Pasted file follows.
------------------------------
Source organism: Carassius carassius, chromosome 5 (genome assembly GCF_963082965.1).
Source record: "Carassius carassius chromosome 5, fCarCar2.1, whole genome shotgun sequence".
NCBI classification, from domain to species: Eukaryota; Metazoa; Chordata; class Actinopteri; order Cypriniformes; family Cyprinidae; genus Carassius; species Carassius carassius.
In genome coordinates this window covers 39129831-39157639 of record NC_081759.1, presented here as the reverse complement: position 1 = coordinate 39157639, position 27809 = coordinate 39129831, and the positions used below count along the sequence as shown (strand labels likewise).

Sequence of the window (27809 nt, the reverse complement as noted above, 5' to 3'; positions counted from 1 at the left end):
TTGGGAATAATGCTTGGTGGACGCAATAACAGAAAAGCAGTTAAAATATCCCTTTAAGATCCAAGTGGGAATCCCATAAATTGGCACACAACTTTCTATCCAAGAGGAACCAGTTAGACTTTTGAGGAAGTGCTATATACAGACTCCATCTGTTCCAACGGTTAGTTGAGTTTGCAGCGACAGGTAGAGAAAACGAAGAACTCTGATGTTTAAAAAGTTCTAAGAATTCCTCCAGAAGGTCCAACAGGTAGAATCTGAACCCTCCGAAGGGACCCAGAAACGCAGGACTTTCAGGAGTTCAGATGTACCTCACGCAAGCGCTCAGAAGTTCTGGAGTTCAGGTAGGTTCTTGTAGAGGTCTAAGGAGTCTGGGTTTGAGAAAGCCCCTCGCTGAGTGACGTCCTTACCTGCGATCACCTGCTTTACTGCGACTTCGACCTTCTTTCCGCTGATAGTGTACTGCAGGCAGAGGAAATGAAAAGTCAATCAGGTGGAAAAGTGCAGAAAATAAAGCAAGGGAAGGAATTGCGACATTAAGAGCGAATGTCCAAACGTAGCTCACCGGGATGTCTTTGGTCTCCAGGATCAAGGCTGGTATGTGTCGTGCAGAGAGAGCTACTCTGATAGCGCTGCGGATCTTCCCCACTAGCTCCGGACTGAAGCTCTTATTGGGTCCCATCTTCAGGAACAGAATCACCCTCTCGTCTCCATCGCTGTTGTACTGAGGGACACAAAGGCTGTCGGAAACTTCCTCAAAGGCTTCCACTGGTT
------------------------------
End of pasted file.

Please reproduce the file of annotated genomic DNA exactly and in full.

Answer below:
Source organism: Carassius carassius, chromosome 5 (genome assembly GCF_963082965.1).
Source record: "Carassius carassius chromosome 5, fCarCar2.1, whole genome shotgun sequence".
NCBI classification, from domain to species: Eukaryota; Metazoa; Chordata; class Actinopteri; order Cypriniformes; family Cyprinidae; genus Carassius; species Carassius carassius.
In genome coordinates this window covers 39129831-39157639 of record NC_081759.1, presented here as the reverse complement: position 1 = coordinate 39157639, position 27809 = coordinate 39129831, and the positions used below count along the sequence as shown (strand labels likewise).

Sequence of the window (27809 nt, the reverse complement as noted above, 5' to 3'; positions counted from 1 at the left end):
TTGGGAATAATGCTTGGTGGACGCAATAACAGAAAAGCAGTTAAAATATCCCTTTAAGATCCAAGTGGGAATCCCATAAATTGGCACACAACTTTCTATCCAAGAGGAACCAGTTAGACTTTTGAGGAAGTGCTATATACAGACTCCATCTGTTCCAACGGTTAGTTGAGTTTGCAGCGACAGGTAGAGAAAACGAAGAACTCTGATGTTTAAAAAGTTCTAAGAATTCCTCCAGAAGGTCCAACAGGTAGAATCTGAACCCTCCGAAGGGACCCAGAAACGCAGGACTTTCAGGAGTTCAGATGTACCTCACGCAAGCGCTCAGAAGTTCTGGAGTTCAGGTAGGTTCTTGTAGAGGTCTAAGGAGTCTGGGTTTGAGAAAGCCCCTCGCTGAGTGACGTCCTTACCTGCGATCACCTGCTTTACTGCGACTTCGACCTTCTTTCCGCTGATAGTGTACTGCAGGCAGAGGAAATGAAAAGTCAATCAGGTGGAAAAGTGCAGAAAATAAAGCAAGGGAAGGAATTGCGACATTAAGAGCGAATGTCCAAACGTAGCTCACCGGGATGTCTTTGGTCTCCAGGATCAAGGCTGGTATGTGTCGTGCAGAGAGAGCTACTCTGATAGCGCTGCGGATCTTCCCCACTAGCTCCGGACTGAAGCTCTTATTGGGTCCCATCTTCAGGAACAGAATCACCCTCTCGTCTCCATCGCTGTTGTACTGAGGGACACAAAGGCTGTCGGAAACTTCCTCAAAGGCTTCCACTGGTT